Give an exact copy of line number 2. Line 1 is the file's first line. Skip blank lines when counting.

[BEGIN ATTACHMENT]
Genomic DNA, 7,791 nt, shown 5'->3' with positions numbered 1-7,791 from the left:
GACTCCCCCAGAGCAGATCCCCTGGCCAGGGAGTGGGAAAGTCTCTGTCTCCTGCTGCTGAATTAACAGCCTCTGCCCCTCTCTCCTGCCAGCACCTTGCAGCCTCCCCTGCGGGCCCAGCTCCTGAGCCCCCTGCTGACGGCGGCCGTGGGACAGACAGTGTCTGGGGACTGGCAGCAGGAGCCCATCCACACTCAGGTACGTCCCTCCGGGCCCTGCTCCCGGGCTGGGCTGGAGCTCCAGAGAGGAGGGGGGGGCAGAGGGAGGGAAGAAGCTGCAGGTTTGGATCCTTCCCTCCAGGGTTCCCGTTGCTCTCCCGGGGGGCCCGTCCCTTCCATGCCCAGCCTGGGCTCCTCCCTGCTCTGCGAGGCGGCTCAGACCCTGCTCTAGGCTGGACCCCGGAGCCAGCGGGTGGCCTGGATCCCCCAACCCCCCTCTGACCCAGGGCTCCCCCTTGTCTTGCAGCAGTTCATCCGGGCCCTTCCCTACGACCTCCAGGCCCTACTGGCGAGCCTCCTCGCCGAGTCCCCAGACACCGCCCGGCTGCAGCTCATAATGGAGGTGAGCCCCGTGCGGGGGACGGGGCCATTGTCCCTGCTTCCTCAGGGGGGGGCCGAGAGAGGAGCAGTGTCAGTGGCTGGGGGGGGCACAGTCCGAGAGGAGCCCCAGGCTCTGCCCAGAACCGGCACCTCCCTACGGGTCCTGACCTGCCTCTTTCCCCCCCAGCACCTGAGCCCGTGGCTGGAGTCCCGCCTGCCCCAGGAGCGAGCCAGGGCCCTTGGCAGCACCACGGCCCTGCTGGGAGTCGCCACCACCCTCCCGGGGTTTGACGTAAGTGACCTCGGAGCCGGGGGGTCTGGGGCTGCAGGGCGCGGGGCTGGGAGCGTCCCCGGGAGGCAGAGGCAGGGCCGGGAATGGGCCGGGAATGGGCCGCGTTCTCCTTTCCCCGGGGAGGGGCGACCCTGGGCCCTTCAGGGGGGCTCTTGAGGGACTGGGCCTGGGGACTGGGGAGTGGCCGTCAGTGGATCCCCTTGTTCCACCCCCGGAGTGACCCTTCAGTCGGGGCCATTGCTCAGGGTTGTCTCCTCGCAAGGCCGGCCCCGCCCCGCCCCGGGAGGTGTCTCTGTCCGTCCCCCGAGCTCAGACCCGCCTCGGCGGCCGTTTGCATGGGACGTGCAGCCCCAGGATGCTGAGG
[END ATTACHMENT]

GACTCCCCCAGAGCAGATCCCCTGGCCAGGGAGTGGGAAAGTCTCTGTCTCCTGCTGCTGAATTAACAGCCTCTGCCCCTCTCTCCTGCCAGCACCTTGCAGCCTCCCCTGCGGGCCCAGCTCCTGAGCCCCCTGCTGACGGCGGCCGTGGGACAGACAGTGTCTGGGGACTGGCAGCAGGAGCCCATCCACACTCAGGTACGTCCCTCCGGGCCCTGCTCCCGGGCTGGGCTGGAGCTCCAGAGAGGAGGGGGGGGCAGAGGGAGGGAAGAAGCTGCAGGTTTGGATCCTTCCCTCCAGGGTTCCCGTTGCTCTCCCGGGGGGCCCGTCCCTTCCATGCCCAGCCTGGGCTCCTCCCTGCTCTGCGAGGCGGCTCAGACCCTGCTCTAGGCTGGACCCCGGAGCCAGCGGGTGGCCTGGATCCCCCAACCCCCCTCTGACCCAGGGCTCCCCCTTGTCTTGCAGCAGTTCATCCGGGCCCTTCCCTACGACCTCCAGGCCCTACTGGCGAGCCTCCTCGCCGAGTCCCCAGACACCGCCCGGCTGCAGCTCATAATGGAGGTGAGCCCCGTGCGGGGGACGGGGCCATTGTCCCTGCTTCCTCAGGGGGGGGCCGAGAGAGGAGCAGTGTCAGTGGCTGGGGGGGGCACAGTCCGAGAGGAGCCCCAGGCTCTGCCCAGAACCGGCACCTCCCTACGGGTCCTGACCTGCCTCTTTCCCCCCCAGCACCTGAGCCCGTGGCTGGAGTCCCGCCTGCCCCAGGAGCGAGCCAGGGCCCTTGGCAGCACCACGGCCCTGCTGGGAGTCGCCACCACCCTCCCGGGGTTTGACGTAAGTGACCTCGGAGCCGGGGGGTCTGGGGCTGCAGGGCGCGGGGCTGGGAGCGTCCCCGGGAGGCAGAGGCAGGGCCGGGAATGGGCCGGGAATGGGCCGCGTTCTCCTTTCCCCGGGGAGGGGCGACCCTGGGCCCTTCAGGGGGGCTCTTGAGGGACTGGGCCTGGGGACTGGGGAGTGGCCGTCAGTGGATCCCCTTGTTCCACCCCCGGAGTGACCCTTCAGTCGGGGCCATTGCTCAGGGTTGTCTCCTCGCAAGGCCGGCCCCGCCCCGCCCCGGGAGGTGTCTCTGTCCGTCCCCCGAGCTCAGACCCGCCTCGGCGGCCGTTTGCATGGGACGTGCAGCCCCAGGATGCTGAGG